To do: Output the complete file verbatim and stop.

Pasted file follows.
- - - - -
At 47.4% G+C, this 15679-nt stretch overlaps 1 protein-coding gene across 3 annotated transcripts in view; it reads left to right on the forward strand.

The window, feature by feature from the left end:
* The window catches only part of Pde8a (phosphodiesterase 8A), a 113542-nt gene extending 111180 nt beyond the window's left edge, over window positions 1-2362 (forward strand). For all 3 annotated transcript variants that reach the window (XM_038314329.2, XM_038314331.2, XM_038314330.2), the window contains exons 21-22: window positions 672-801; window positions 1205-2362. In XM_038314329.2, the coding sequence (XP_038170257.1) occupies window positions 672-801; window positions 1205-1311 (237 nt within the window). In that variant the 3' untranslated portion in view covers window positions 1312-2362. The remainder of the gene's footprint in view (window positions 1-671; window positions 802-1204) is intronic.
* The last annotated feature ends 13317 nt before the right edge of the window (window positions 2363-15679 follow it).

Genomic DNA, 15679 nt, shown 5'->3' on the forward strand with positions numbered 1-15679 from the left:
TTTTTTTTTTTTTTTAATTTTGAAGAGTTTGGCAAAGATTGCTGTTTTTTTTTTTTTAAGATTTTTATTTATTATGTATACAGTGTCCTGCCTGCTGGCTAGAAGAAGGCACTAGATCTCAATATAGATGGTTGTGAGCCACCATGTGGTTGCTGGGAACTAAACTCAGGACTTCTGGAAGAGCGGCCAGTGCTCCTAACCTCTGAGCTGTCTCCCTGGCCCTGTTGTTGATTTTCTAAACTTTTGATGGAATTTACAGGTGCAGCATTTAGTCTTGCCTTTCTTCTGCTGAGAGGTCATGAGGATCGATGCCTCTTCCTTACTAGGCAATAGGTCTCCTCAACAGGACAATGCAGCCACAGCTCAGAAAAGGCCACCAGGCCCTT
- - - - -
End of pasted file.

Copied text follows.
At 47.4% G+C, this 15679-nt stretch overlaps 1 protein-coding gene across 3 annotated transcripts in view; it reads left to right on the forward strand.

The window, feature by feature from the left end:
* The window catches only part of Pde8a (phosphodiesterase 8A), a 113542-nt gene extending 111180 nt beyond the window's left edge, over window positions 1-2362 (forward strand). For all 3 annotated transcript variants that reach the window (XM_038314329.2, XM_038314331.2, XM_038314330.2), the window contains exons 21-22: window positions 672-801; window positions 1205-2362. In XM_038314329.2, the coding sequence (XP_038170257.1) occupies window positions 672-801; window positions 1205-1311 (237 nt within the window). In that variant the 3' untranslated portion in view covers window positions 1312-2362. The remainder of the gene's footprint in view (window positions 1-671; window positions 802-1204) is intronic.
* The last annotated feature ends 13317 nt before the right edge of the window (window positions 2363-15679 follow it).

Genomic DNA, 15679 nt, shown 5'->3' on the forward strand with positions numbered 1-15679 from the left:
TTTTTTTTTTTTTTTAATTTTGAAGAGTTTGGCAAAGATTGCTGTTTTTTTTTTTTTAAGATTTTTATTTATTATGTATACAGTGTCCTGCCTGCTGGCTAGAAGAAGGCACTAGATCTCAATATAGATGGTTGTGAGCCACCATGTGGTTGCTGGGAACTAAACTCAGGACTTCTGGAAGAGCGGCCAGTGCTCCTAACCTCTGAGCTGTCTCCCTGGCCCTGTTGTTGATTTTCTAAACTTTTGATGGAATTTACAGGTGCAGCATTTAGTCTTGCCTTTCTTCTGCTGAGAGGTCATGAGGATCGATGCCTCTTCCTTACTAGGCAATAGGTCTCCTCAACAGGACAATGCAGCCACAGCTCAGAAAAGGCCACCAGGCCCTT